What do the dots in this picture show?

Hidden-Dalmatian.jpg

If you don’t already know the answer, you might struggle for a few minutes before you “see” the dalmatian. As soon as you know what’s in the picture, you can see it almost immediately, and in fact, it becomes hard to “unsee” as well. According to Kurzban, this means that a conscious module in the brain shared information about the picture with a visual processing module, and this affected its computations and therefore your perception of the picture. For similar reasons, this is why wine tastes better when we think it is expensive, and pain hurts more when we think it is caused by major damage in the body, as opposed to some innocuous healing process. But “top-down” information sharing won’t always change your perception.

Consider the checkerboard illusion. Squares A and B are actually the same color!

Figure-ground_Organization_2.jpeg

There is a visual processing module that processes a ton of information to provide you with this (incorrect) perception. It considers the location of the cylinder, the shadow that it casts, the regularity of the squares on the checkerboard. Based on all of this computation, it “decides” that the squares are different colors, and therefore you see them that way. You are never provided with the “raw data”, the set of assumptions, or the thinking process that led to this conclusion. You just get the final product – a mental picture showing the squares as the same color.

And, interestingly, your conscious knowledge that the squares are in fact NOT the same color does nothing to change your perception. Unlike the dalmatian photo, conscious knowledge is not used by the visual processing module to make your perception more accurate. So the illusion remains. According to Kurzban, this is evidence that the work done by the modules is often fairly independent, immune to correction or maybe even input from other modules that know better.

(This is part of why Kurzban thinks we can be hypocrites – there is a social relations module in the brain – a public speaker – whose priority and function is giving you high social status. It doesn’t really care or maybe even know about information located in other modules of the mind, which proves that you aren’t as smart or moral or innocent as you claim in public. The separation of the modules creates “strategic ignorance.”)

Now consider this idea in the context of pain. Sometimes our knowledge and conscious thought processes about the body will affect how a body part feels. If we think that a body part is broken, degenerated, falling apart, unstable, this can make pain worse. And if we think that our body is robust, strong, and capable, this can make us feel better. This is multi-modal perception – sharing of information between the different modules. It explains why in the Dalmatian picture, conscious knowledge about the meaning of the picture affected our perception.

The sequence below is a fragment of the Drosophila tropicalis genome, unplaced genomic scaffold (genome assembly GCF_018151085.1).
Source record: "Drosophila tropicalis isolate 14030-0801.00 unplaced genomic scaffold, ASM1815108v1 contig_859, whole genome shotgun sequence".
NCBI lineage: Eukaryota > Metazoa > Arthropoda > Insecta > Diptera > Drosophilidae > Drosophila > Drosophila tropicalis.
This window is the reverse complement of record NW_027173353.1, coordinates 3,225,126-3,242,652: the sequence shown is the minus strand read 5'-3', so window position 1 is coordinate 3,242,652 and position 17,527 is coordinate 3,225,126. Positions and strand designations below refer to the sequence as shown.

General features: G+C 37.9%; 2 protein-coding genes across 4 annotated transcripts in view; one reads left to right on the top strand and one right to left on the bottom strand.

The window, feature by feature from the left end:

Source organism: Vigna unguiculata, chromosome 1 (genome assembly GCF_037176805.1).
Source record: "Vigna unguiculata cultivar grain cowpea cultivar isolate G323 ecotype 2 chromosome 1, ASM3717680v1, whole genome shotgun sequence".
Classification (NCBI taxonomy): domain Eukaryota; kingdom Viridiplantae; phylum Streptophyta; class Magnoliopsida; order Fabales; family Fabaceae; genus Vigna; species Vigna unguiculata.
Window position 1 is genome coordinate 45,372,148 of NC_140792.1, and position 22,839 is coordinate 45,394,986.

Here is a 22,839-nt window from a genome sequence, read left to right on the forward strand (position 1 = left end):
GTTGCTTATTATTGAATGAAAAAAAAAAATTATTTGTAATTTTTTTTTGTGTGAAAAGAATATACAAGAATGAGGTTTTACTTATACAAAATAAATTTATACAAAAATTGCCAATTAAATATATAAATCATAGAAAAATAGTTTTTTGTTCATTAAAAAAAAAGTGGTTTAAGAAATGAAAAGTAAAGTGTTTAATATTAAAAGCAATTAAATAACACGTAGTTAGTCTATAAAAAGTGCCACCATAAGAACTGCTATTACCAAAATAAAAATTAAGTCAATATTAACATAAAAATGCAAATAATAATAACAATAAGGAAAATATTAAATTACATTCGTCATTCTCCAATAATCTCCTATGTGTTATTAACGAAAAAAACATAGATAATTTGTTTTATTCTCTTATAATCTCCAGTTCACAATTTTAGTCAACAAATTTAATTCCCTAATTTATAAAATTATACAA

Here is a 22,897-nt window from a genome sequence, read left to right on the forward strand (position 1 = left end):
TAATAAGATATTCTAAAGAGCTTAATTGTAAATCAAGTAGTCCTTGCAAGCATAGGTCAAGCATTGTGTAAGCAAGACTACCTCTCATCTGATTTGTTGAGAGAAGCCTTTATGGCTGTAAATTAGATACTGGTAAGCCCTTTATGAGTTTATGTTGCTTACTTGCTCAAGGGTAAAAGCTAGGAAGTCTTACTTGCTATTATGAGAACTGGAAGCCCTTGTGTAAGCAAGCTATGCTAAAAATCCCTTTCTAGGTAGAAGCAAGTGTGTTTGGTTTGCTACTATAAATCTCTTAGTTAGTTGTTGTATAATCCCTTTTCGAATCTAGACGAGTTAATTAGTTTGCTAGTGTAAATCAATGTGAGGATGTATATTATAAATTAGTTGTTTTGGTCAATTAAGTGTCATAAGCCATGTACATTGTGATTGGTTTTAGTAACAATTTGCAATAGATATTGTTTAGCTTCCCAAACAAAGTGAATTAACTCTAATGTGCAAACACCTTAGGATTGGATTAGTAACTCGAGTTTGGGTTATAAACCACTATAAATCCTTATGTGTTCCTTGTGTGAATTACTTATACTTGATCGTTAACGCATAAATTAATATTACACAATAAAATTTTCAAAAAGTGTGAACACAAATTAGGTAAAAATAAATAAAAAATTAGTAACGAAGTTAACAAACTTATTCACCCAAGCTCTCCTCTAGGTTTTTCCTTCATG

But pain is unfortunately sometimes more like the checkerboard illusion – immune to logic. People often have pain in areas where there is no damage, and sometimes in areas where there aren’t even body parts! Having conscious knowledge about these facts sometimes cannot affect perception. In terms of modules, we could say that the pain module is just not very interested in hearing corrective information from the cognitive modules. It was designed to be strategically ignorant about their conclusions. This is frustrating, but I think an interesting theoretical way to look at the problem of pain having “a mind of its own.” If the pain module won’t “listen” to the more cognitive modules, which modules might be better at speaking its “language?” The movement modules would be first on my list. If you move in a way that demonstrates strength, endurance, or skill, you will get a visceral “bottom-up” feeling of safety that speaks a different and more powerful language than Stuart Smally-style top-down daily affirmations.

Articles Of The Week October 27, 2019

 

The number one reason patients come to see us is to help them with their pain, which makes it important for us to understand how pain works and in turn how we can help them. This is a great post that shows us how our brain and central nervous system modulate pain and how it applies to us.

“Descending Modulation: Why Massage Therapy Can Alleviate Pain” – Mark Olson

While it’s important to share content on therapy topics, we are all in business, so it’s great when another therapist shares what they’ve learned from making mistakes. Here’s some help on what you can do with SEO for your therapy website. 

“An SEO Odyssey” – Jennifer Fleming

For those of us who work in sport (and perhaps some of us who don’t) how many times have you been asked for a “leg flush”? Well this stems from some old school thinking that we could somehow flush toxins, more specifically lactic acid out of the legs to help with recovery after exercise. Well, we can’t actually do that and this post gives us some great clarity on that. 

“Mythbusting: Massage Removes Lactic Acid” – Daniel Wonnocott

We are constantly recommending self care to patients, but how often are we taking it ourselves? Another question is, are we taking the right type of rest? It turns out there are seven types of rest we need and different ways to get it.

“The 7 Types Of Rest You Need To Actually Feel Recharged” – Molly Shea

When you’re working with female patients do you interact or communicate with them differently than male patients? Are the narratives we use different between genders? According to our friend Ellie Somers, there is.

“Considerations for Female Athletes Part 1: Fragility Narratives” – Ellie Somers

Learn How Community Involvement Can Improve Your Business

 

Absolute Therapy is a clinic in Victoria BC, home to an amazing team of fifteen talented practitioners and a collaboration-based treatment environment that epitomizes the ideals of client-centered care. 

However back in 2010 during our humble beginnings, I was the clinic’s sole practitioner – it was just me. With a brand new lease in place and tenant improvements complete, it was time to sink or swim.